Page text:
gade was placed in the position they vacated. Soon after I was ordered to advance in line of battle into a large woods in front of my left, and to proceed until further orders. While advancing I received directions to move on until my left should be opposite a certain ridge, and there halt. I had just reached this position, throwing out a strong skirmish line, which was already slightly engaged, when I was ordered to look well to my right, and if the enemy appeared in force to charge them. After looking over the ground, I concluded to throw forward the right of my line upon a little ridge in front, and was just executing the movement when I received orders to fall back immediately by the left of regiments, leaving the skirmish line behind. This was done in perfect order. Immediately upon our withdrawal a very heavy force appeared in our immediate front, and another body, sweeping in from the right, cut off my entire skirmish line from the main body, and succeeded in capturing a large number, those who escaped only saving themselves by running far round to the left. Just before reaching the brook, the brigade was brought together and marched by the flank toward the fortified hills. I was directed by Colonel Thoburn to take my brigade across the hollow to the first fort. The Thirty-fourth Massachusetts, being in the rear, was detached by order of General Crook and placed in another position. After halting for some time in this position, I was ordered to accompany the wagon train to Bunker Hill, I asked if I should march before or behind. I was told to "go along the train." I moved across the field toward the pike, but found on reaching it that I could only touch the rear of the train, which was in rapid motion. Behind the train were the batteries of artillery. I detached one regiment, ordering it to march in rear of all the artillery, and with the others pushed on the left side of the pike, trying to overtake the head of the train. After marching three or four miles in about the same order, the wagons ahead began to trot and the batteries to double up. Soon I saw a large body of our cavalry coming up very rapidly on the right side of the pike and dash in by and among the wagons. The lieutenant commanding the Virginia battery rode up to me, stating that the enemy were at that moment charging upon the rear. I halted and formed my men, and as soon as the batteries passed formed line directly across the road, facing the rear. A cloud of our cavalry came by without officers, but I could gain no intelligence from them, nor did I see any indications of the enemy. Soon an aide of Colonel Thoburn's came up, who reported that about 500 cavalry had passed between his (Second) brigade and that of Colonel Duval. About the same time I received a message from the commanding officer of my rear regiment, stating that a few of the enemy had demonstrated upon our flanking cavalry, driving them in upon his regiment, but that the demonstration was so slight he did not even form line. He also stated that this party had moved off to the front and right, apparently to attack the train in advance. Upon this I immediately started along, moving on both sides of the road. I soon came upon wrecks of artillery and wagons, abandoned in a perfectly causeless and inexcusable panic. The enemy were never actually within a mile of the train.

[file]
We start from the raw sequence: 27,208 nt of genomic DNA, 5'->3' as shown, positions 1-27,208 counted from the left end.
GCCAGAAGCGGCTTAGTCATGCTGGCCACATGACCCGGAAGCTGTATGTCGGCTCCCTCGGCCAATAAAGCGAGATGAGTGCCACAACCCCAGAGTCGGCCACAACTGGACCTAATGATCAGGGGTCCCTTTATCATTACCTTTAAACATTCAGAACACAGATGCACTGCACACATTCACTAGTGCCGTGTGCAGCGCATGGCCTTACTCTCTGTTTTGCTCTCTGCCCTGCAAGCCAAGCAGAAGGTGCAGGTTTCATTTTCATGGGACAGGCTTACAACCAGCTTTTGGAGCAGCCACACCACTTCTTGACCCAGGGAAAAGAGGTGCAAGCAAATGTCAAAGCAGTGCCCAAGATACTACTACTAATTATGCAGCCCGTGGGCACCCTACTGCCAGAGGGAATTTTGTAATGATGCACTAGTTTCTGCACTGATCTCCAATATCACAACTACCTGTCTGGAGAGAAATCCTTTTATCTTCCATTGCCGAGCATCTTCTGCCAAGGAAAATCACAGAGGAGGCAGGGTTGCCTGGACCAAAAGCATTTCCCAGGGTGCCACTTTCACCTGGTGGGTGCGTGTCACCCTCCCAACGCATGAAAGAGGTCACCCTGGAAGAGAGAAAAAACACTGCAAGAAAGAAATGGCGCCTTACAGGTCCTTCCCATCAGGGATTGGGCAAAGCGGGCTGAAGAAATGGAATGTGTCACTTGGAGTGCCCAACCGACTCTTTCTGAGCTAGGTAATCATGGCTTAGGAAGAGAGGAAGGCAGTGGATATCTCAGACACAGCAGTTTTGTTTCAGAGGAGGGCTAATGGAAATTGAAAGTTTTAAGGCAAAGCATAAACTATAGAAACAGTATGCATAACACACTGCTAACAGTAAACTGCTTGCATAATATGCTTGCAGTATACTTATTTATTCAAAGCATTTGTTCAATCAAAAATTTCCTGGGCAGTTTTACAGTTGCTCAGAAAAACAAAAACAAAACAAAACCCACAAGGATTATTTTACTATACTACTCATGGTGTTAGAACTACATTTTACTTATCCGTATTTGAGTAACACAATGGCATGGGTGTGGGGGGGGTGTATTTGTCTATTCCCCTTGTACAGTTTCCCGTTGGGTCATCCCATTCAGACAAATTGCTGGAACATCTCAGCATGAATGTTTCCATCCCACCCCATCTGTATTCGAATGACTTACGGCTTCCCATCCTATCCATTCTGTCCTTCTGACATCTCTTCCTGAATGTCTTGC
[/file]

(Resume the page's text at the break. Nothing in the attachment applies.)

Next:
We remained at Bunker Hill that night, supported the batteries next morning, and accompanied them to Martinsburg. At Martinsburg I was posted on the Tuscarora road with three pieces of artillery, may line being formed at right angles with the road behind a